Zaman, Turkey
July 30 2004

If Accelerated Diplomacy Derails...

ALI H. ASLAN


What Transportation Minister Binali Yildirim said in defense of the
government after the train disaster was right in a way. A person who
does nothing, makes no mistakes either. However, just as one who
works has the right to make a mistake, it is also incumbent upon that
person to realize the mistake and try not to do it again.


When the issue is something that directly affects people's lives,
like mass transportation, it is natural that expectations are high.
In issues concerning a whole nation's destiny, like foreign policy,
it is much more essential to realize the mistakes on time and make
the necessary corrections.

Erdogan government is generally doing a good job on foreign policy as
well as in mass transportation. Our accelarated EU train is advancing
toward the station where membership negotiations will start. It is
doing so in great difficulty while struggling to repair the
broken-down political and economic infrastructure of the country. The
delay accumulated for so many years is being recovered. A dangerous
referendum curve on another delayed issue like Cyprus, was passed
without derailment. Turkey gradually has become a country that exerts
more influence in the region and has enhanced its contribution to
international peace. Relations between Turkey and the United States,
which has changed course during the parliamentary motion crisis, at
least seemingly working fine again. However, there is an issue that
has the potential to ruin this good course. And that is
Turkish-Israeli relations.

Don't say, "Is it your job to write about Turkish-Israeli relations
from Washington?" If Turkey and Israel sneeze, many in Washington
catch cold. The virus spreads to the Turkish diplomatic mission,
lobbyists as well as official/private Americans dealing with Turkey.

As you know, the relation between

U.S.-Israel is even something more than a "strategic partnership."
Actually, it's a "strategic brotherhood." Even though they live far
away from each other, they are like single-egg twins, who feel each
other's pains. Almost everything that bothers the U.S. also bothers
Israel. The United States feels the same for anything that perturbs
Israel.

It is certain that what has been bothering Israel of late are Prime
Minister Recep Tayyip Erdogan's harsh statements. Using the term
'state terrorism,' to describe the things Israel does in Palestine,
the prime minister could be appeasing most of the Turkish people as
well as others in the region. However, this situation makes people,
who favor the wellbeing of Turkish-American-Israeli ties, and want
Turkey to reach to the EU station without any mishap, deeply
concerned.

When the prime minister made these remarks for the first time, early
evaluations in Washington were that it could have been a political
tactic in order to secure the Organization of the Islamic Conference
(OIC) term presidency for Turkey. That is, people had good thoughts.
This is because Erdogan is the one of the key AKP leaders, who has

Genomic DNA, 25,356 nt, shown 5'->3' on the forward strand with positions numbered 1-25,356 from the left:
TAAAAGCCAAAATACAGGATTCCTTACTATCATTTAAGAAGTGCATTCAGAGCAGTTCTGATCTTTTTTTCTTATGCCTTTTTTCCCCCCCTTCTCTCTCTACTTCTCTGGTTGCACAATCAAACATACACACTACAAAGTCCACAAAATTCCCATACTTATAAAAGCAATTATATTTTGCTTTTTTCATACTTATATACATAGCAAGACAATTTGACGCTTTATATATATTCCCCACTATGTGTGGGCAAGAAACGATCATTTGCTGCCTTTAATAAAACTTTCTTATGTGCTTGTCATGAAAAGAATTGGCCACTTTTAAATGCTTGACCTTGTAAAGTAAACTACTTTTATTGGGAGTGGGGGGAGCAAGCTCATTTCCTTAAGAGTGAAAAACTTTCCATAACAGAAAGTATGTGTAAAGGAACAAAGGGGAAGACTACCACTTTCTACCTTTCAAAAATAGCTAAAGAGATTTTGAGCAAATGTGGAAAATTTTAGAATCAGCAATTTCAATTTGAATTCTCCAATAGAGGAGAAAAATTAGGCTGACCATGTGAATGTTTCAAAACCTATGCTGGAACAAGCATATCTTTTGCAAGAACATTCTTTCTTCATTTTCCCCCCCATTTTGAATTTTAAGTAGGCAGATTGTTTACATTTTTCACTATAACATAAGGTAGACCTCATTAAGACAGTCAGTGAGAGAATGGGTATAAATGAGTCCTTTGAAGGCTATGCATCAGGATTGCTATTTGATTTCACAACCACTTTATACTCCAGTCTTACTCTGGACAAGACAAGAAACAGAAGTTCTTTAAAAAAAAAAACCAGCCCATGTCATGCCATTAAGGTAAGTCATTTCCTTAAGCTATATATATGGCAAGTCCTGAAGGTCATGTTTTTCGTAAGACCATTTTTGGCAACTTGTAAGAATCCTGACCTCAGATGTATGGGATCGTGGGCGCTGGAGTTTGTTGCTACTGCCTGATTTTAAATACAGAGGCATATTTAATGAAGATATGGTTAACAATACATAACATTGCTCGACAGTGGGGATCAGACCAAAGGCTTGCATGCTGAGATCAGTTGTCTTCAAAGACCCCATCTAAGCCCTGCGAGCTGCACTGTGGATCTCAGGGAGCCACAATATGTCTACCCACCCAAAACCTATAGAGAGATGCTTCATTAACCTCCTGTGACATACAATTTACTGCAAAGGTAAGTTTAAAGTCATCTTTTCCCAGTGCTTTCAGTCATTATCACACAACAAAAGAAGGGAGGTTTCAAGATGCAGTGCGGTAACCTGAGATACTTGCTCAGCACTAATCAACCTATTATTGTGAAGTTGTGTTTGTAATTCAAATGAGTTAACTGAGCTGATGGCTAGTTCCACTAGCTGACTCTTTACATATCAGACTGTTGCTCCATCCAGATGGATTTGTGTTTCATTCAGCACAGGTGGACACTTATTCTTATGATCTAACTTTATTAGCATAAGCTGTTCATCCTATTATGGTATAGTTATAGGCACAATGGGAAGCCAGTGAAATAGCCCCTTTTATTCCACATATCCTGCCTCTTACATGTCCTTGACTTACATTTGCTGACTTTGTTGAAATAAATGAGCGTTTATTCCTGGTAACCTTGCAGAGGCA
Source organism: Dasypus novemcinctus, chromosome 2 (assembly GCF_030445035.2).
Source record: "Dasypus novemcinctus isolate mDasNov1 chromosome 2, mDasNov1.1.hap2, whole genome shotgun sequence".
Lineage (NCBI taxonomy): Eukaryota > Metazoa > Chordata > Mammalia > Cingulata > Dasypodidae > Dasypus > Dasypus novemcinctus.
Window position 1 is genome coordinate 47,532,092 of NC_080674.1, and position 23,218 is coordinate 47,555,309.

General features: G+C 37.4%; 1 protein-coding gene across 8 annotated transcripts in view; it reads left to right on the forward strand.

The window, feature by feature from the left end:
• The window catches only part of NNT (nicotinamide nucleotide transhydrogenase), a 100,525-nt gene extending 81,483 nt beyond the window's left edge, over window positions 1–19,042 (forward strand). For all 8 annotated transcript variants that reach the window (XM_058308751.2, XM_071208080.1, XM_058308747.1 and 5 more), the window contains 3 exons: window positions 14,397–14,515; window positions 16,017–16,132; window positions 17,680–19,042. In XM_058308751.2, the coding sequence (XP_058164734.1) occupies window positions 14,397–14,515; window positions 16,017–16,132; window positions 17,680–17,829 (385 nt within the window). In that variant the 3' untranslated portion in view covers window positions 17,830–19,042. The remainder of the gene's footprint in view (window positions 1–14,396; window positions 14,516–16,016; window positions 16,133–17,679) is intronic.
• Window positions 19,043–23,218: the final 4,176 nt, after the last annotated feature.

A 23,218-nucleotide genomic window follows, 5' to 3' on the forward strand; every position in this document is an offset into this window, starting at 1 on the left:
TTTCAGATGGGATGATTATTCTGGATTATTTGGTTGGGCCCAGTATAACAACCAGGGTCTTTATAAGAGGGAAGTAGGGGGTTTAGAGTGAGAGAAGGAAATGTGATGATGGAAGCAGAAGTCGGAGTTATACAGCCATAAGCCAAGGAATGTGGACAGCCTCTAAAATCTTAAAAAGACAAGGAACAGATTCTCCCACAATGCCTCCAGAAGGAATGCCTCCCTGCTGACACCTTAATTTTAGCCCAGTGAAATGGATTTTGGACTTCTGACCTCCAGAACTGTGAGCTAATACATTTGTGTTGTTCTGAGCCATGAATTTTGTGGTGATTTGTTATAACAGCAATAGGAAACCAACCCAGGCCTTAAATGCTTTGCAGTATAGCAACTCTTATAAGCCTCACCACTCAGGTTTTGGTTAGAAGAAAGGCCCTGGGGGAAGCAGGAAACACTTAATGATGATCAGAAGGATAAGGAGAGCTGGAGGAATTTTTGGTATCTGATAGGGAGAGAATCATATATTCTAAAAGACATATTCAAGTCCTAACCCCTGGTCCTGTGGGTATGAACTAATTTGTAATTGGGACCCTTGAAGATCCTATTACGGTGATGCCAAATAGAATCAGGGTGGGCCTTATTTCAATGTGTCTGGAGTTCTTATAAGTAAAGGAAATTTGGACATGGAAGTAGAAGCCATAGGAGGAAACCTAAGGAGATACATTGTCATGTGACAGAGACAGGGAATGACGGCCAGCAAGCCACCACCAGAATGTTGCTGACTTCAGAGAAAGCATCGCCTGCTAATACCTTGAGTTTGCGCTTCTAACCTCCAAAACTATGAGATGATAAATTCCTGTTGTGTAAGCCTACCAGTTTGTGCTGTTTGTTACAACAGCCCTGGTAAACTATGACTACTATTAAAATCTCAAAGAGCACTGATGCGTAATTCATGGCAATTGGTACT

been able to convince Americans and Israelis the most, that he has
changed although he comes from an anti-American and anti-Israeli
background. The prime minister worked a lot before and after he came
to power in order to eradicate any Jewish lobby doubts. This was the
right thing to do. International politics has to be played by the
rules. The U.S. influence on world policy and that of Israel and its
friends on U.S policy cannot be denied.

However, since Erdogan maintained this attitude against Israel after
Turkey took over the OIC term presidency, old chapters that were
about to be closed by Washington, are gradually being reopened.

First of all, those elements who never closed in those chapters, got
an upper hand in Washington. They had the opportunity to say to the
majority, who consider the AK Party government 'workable with',
"We've told you. They won't ever change. See how they manifested the
anti-Semitism within themselves."

Even though the prime minister says, "our criticisms are not directed
at the state of Israel or the Jewish people but at the Sharon
government", most counterparts do not perceive it that way. The
expression used is "state terrorism," not the "Sharon government
terrorism." Firstly, they find the remark "state terrorism" too heavy
to bear. It even causes more trouble when a prime minister personally
utters these words. One of the leading people in the Jewish lobby
said to me, "The European Union also severely criticizes Israel but
never has it used such a term. Besides, while many countries consider
Turkey's fight against the PKK as state terrorism, didn't Israel
support Turkey?"

The Erdogan government's Middle East policy is gradually being viewed
as pan-Islamist, especially by the Jewish lobby. Both the United
States and Israel do not see pan-Islamism in the region to be in
their interests. One should not expect the Judeo-Christian West
warmly favor a renewed Ottoman spirit in Turkey. Hence, it is no
surprise Turkey's proposal to be a mediator in the Middle East was
not accepted by either Israel or the United States.

Nobody is saying let's determine our Middle East policy solely in
line with Israel and U.S. policies. However, we must not forget that
we will still need to knock on the Jewish lobby's door in Washington
for certain reasons, like the so-called Armenian genocide. Besides,
while we are already struggling with difficulty riding through our
broken-down state infrastructure with high-speed diplomacy, during
this critical EU period, when Turkey needs stability internally and
externally more than ever, shouldn't we refrain from attitudes that
could give ammunition to internal and external elements who want to
derail our train?